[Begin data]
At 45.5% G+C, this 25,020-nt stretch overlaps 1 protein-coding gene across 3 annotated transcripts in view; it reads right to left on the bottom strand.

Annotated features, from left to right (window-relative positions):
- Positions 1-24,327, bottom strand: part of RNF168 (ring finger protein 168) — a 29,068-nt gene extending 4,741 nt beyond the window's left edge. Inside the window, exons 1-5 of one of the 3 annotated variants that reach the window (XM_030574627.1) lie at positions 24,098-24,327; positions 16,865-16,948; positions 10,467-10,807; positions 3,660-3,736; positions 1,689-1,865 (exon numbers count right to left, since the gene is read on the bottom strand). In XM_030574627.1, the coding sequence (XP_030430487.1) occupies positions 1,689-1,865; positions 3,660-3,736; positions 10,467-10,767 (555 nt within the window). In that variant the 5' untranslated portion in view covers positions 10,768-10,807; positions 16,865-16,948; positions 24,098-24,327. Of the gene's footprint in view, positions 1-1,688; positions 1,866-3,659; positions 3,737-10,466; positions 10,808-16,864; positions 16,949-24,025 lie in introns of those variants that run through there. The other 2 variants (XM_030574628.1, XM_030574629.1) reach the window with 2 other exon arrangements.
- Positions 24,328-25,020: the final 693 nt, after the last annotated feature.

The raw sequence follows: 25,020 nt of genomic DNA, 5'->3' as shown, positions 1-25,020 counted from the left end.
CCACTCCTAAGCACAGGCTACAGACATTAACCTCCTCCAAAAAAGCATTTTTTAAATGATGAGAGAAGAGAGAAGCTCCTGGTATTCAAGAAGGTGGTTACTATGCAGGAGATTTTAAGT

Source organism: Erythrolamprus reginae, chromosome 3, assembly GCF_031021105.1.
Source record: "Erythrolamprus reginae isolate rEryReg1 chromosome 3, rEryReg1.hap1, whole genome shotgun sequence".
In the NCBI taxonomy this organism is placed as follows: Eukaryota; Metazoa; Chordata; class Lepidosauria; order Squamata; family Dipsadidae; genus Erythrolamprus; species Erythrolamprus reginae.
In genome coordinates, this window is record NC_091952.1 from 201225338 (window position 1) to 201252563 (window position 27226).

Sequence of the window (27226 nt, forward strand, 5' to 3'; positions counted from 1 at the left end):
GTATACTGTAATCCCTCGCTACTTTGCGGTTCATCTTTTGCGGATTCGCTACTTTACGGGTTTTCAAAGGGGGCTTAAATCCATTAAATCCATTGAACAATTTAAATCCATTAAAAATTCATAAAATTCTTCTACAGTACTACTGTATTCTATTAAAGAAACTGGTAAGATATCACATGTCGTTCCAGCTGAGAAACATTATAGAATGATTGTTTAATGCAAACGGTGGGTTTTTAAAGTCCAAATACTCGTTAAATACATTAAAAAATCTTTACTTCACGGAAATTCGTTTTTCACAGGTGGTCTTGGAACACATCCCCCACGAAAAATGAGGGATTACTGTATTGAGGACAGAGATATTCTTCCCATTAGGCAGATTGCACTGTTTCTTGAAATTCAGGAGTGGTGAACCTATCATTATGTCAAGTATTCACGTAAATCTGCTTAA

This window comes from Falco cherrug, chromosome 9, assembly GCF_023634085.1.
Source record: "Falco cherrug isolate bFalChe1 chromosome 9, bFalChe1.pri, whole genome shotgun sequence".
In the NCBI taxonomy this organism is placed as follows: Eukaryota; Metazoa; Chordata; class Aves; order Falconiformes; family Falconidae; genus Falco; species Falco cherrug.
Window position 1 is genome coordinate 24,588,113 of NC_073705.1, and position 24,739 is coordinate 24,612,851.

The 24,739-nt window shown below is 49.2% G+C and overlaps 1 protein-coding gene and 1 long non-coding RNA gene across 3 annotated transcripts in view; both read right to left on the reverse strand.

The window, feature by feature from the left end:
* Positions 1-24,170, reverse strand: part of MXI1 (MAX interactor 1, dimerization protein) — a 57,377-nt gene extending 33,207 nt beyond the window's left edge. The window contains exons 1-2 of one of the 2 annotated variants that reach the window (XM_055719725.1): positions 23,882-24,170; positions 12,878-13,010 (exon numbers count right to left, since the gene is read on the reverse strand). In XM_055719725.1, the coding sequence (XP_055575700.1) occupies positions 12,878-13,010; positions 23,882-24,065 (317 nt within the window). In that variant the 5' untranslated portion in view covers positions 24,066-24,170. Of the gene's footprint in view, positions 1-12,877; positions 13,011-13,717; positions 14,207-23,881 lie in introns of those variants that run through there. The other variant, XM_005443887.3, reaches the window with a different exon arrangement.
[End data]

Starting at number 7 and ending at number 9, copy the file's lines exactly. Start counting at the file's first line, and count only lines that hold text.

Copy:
Source organism: Erythrolamprus reginae, chromosome 3, assembly GCF_031021105.1.
Source record: "Erythrolamprus reginae isolate rEryReg1 chromosome 3, rEryReg1.hap1, whole genome shotgun sequence".
In the NCBI taxonomy this organism is placed as follows: Eukaryota; Metazoa; Chordata; class Lepidosauria; order Squamata; family Dipsadidae; genus Erythrolamprus; species Erythrolamprus reginae.